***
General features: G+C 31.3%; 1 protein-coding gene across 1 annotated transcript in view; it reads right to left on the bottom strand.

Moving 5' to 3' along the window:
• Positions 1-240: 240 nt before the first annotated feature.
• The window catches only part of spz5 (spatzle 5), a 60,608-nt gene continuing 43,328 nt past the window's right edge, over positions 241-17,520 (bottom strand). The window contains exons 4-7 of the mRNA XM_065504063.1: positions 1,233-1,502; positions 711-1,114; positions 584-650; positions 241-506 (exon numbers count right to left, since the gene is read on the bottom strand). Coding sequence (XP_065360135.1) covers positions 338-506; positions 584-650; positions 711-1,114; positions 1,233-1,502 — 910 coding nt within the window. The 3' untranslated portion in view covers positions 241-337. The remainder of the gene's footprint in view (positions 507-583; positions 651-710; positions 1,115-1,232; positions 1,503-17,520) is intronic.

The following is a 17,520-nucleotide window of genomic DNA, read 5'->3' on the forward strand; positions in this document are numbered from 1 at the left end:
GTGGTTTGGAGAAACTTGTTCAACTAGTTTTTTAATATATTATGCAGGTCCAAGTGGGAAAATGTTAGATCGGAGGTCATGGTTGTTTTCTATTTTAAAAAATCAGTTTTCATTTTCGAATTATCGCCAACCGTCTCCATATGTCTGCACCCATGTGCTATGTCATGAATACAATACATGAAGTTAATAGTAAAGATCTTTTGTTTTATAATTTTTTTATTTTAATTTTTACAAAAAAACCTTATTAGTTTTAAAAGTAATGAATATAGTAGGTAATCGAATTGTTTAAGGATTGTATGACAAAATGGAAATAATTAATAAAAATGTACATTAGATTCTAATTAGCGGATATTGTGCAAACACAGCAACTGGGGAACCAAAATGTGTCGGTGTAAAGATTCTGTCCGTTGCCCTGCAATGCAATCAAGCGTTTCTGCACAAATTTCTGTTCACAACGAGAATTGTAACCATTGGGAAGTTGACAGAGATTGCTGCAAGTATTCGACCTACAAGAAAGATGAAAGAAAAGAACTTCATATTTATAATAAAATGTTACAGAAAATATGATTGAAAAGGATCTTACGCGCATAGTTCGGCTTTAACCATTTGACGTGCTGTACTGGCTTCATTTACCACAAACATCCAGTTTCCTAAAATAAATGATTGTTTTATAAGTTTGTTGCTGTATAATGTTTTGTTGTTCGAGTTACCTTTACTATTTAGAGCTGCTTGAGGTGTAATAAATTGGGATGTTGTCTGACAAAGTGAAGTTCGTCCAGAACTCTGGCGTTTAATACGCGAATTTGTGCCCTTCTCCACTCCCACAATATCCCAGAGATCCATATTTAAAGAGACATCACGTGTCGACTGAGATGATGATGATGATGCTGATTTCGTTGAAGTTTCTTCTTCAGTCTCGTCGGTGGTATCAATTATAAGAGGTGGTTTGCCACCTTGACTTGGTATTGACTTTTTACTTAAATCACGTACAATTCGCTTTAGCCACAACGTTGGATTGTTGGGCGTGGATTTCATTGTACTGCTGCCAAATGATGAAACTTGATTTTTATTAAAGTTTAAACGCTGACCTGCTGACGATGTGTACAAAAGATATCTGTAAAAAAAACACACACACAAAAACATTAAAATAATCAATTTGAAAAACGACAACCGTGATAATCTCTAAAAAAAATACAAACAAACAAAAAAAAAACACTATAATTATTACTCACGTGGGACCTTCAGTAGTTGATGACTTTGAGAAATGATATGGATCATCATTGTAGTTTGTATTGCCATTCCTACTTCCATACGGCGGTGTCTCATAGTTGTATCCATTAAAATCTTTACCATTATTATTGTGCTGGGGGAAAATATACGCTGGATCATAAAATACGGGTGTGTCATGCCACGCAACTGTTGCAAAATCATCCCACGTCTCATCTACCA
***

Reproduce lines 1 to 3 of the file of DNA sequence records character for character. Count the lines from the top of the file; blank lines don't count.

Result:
General features: G+C 31.3%; 1 protein-coding gene across 1 annotated transcript in view; it reads right to left on the bottom strand.

Moving 5' to 3' along the window:
• Positions 1-240: 240 nt before the first annotated feature.